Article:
Friday, March 4, 2011

Making a Difference...

"Praise ye the LORD. Praise God in his sanctuary: praise him in the firmament of his power. Praise him for his mighty acts: praise him according to his excellent greatness. Praise him with the sound of the trumpet: praise him with the psaltery and harp," Psalm 150:1-3.

Thank God for blessing many of us with the ability to entertain through film, books, and music. This is the month where I present my brand new book, The Eleventh Hour, the third installment of The Fiery Furnace series.

The Eleventh Hour is a title symbolic of God’s grace, love, and forgiveness to the youth as well as the elderly. There are many who have been saved since childhood, but often we do find those who accept Christ in their golden years. Either way, it is all good because God forgives whether we’re nine years old or seventy-nine years old. And in this book, it is my prayer that many will consider forgiving others in the same manner that God forgives us. A brief description of the forthcoming novel is detailed below.

Later in this issue, get an inside look at well known Jazz trumpeter, Wynton Marsalis, through an article written by contributing writer, Renarda Williams. Marsalis' contribution to the arts is well noted and an inspiration to the aspiring musician.


The Eleventh Hour (March 2011)
ISBN: 978-1-934195-53-6

Backed against a wall with time running out...

Challenged by the recent discovery of past events, Jermaine holds fast knowing that God wouldn’t bring him this far … just to leave him. He’s new in the faith, but determined to live a life pleasing to the Lord. Just when a ray of light breaks through the turmoil, Jermaine receives yet another debilitating blow that attempts to change his life forever. Will he be able to endure the trial that stretches his faith to the limit?

Moving into a new phase of life, Nia Thomas reveals a piece of her past for the sake of sanity … but is there something else she’s holding back? Racing against the hands of time, Nia comes to term with the fact that the whole truth must be told. Determined to break free from bondage, she must first learn how to forgive. Will Nia surrender all that she has for a future of peace or hold onto what’s old and familiar?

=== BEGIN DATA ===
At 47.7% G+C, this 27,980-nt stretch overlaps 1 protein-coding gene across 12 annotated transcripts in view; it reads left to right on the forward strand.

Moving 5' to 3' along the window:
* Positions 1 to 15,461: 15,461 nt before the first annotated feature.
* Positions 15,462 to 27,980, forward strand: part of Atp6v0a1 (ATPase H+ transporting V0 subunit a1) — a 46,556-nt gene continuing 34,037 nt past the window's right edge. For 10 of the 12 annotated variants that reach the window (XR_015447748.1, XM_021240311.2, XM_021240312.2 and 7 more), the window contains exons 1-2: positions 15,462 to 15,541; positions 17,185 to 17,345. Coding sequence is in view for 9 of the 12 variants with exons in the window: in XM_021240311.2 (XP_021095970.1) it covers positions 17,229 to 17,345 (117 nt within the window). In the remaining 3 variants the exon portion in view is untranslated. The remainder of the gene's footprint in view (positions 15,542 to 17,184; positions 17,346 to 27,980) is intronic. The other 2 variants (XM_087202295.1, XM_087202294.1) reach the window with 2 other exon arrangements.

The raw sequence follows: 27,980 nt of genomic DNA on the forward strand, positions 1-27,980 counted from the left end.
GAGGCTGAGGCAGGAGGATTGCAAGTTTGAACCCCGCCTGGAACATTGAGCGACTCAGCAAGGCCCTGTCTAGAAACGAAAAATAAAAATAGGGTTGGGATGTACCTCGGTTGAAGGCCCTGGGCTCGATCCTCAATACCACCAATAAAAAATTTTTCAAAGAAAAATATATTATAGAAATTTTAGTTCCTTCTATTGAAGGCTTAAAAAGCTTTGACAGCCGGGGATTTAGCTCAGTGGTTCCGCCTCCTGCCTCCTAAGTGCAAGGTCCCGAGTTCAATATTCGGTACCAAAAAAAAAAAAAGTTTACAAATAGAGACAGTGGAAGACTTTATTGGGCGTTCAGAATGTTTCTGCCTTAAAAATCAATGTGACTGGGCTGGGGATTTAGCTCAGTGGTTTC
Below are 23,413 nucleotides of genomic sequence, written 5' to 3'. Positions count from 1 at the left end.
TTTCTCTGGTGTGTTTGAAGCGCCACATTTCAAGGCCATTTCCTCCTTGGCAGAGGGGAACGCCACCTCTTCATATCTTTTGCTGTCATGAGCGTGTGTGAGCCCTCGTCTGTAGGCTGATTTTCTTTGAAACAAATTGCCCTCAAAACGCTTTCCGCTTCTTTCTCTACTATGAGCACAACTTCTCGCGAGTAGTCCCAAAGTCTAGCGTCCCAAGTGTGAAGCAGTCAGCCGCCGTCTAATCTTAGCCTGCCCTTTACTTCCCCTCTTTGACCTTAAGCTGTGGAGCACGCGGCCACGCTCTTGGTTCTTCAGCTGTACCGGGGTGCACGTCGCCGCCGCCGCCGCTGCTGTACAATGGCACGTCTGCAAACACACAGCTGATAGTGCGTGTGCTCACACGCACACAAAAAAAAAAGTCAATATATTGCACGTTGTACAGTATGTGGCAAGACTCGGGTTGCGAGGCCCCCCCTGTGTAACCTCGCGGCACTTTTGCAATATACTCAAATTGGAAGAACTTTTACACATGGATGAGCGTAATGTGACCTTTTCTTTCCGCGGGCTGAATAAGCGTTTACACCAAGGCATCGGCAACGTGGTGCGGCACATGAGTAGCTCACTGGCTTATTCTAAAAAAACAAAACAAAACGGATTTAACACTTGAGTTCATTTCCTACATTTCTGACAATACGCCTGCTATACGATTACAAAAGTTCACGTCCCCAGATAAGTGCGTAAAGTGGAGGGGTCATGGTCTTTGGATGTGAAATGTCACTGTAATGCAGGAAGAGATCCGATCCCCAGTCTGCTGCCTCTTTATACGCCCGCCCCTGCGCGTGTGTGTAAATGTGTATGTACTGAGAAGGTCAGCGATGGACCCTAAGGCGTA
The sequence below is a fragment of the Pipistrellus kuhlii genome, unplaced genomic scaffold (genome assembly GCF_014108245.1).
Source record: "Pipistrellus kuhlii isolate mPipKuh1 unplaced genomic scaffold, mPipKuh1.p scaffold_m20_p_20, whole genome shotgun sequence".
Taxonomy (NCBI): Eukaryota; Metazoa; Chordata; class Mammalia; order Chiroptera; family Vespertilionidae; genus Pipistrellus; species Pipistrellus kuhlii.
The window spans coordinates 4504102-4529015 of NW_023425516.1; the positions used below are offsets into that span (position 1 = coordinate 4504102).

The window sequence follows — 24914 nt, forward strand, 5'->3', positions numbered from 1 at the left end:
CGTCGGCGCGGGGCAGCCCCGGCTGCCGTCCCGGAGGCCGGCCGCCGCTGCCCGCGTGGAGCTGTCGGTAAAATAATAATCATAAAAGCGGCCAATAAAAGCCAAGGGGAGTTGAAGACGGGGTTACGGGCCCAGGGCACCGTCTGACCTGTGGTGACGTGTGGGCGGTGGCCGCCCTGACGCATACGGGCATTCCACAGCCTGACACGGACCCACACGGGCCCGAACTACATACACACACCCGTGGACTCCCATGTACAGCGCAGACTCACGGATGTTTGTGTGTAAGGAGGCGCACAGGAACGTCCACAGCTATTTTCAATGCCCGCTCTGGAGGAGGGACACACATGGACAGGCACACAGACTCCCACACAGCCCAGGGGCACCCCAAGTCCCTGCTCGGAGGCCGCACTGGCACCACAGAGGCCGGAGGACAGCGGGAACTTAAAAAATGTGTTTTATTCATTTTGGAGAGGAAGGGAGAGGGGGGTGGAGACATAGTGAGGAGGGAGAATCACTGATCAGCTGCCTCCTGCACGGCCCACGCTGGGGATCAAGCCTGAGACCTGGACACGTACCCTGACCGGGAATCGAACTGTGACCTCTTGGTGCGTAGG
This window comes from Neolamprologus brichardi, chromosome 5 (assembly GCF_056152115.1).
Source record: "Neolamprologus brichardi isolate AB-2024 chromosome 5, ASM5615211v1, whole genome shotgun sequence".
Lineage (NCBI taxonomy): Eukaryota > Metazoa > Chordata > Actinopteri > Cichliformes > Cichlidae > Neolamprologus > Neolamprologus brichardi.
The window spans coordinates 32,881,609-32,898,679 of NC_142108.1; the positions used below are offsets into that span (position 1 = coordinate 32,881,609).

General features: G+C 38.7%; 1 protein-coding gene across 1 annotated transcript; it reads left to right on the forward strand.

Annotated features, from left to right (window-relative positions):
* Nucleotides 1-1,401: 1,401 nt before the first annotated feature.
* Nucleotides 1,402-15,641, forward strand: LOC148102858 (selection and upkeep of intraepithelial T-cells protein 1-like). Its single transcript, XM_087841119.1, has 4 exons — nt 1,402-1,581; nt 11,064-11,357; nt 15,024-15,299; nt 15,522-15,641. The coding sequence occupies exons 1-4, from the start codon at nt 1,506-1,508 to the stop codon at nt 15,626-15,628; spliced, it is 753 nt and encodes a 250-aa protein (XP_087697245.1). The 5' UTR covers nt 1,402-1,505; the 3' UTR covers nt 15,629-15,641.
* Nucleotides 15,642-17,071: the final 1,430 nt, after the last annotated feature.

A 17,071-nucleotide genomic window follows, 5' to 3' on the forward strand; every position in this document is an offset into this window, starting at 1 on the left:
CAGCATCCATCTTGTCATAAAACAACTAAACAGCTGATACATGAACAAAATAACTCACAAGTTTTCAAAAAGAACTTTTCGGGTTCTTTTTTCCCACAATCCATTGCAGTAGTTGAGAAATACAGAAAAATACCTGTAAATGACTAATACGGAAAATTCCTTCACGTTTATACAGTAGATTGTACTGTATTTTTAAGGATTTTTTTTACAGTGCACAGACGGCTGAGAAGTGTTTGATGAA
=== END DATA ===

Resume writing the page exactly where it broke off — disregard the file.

The final piece of the puzzle lies within the eleventh hour. But first, check out the previous titles in The Fiery Furnace series: The Kiss of Judas & Confessions ...

Jazz at Lincoln Center Orchestra with Wynton Marsalis
By Renarda Williams

The world-renowned Jazz at Lincoln Center Orchestra (JLCO) with Wynton Marsalis performs a vast repertoire to Jazz at Lincoln Center (JALC)-commissioned works, including compositions and arrangements by Duke Ellington, Count Basie, Dizzy Gillespie and others to audiences nationally and worldwide.

JALC is dedicated to inspiring and growing audiences for jazz. JALC advances a unique vision for the continued development of the art of jazz by producing a year-round schedule of performances, education and broadcast events for audiences of all ages. The productions include concerts, national and international tours, television broadcasts, recordings, jazz appreciation curriculum for students, and adult education courses. Education is a major part of JALC's mission and its educational activities are coordinated with concert and JLCO tour programming.

In 1987, Wynton Marsalis co-founded a jazz program at Lincoln Center. Marsalis is the artistic director of JALC. He is also the music director of JLCO. He spends over a third of the year on tour with JLCO. One of this year's Jazz at Lincoln Center Orchestra with Wynton Marsalis tours was at the University of Central Arkansas's Reynolds Performance Hall in Conway, Arkansas. The orchestra performed to a sold out audience. They started off with Inaki's Decision, a song from their album Vitoria Suite (which featured Paco De Lucia), that was recorded in Spain. This amazing piece of music had an up-tempo beat, and the orchestra was in a rhythmical sequence. There was also an array of solos: from the trumpets, saxophones, clarinets, flute, bass, piano, and drums. Once the group finished, Marsalis jokingly told the audience, "We were so caught up in the moment [to the point] where we did not want to stop."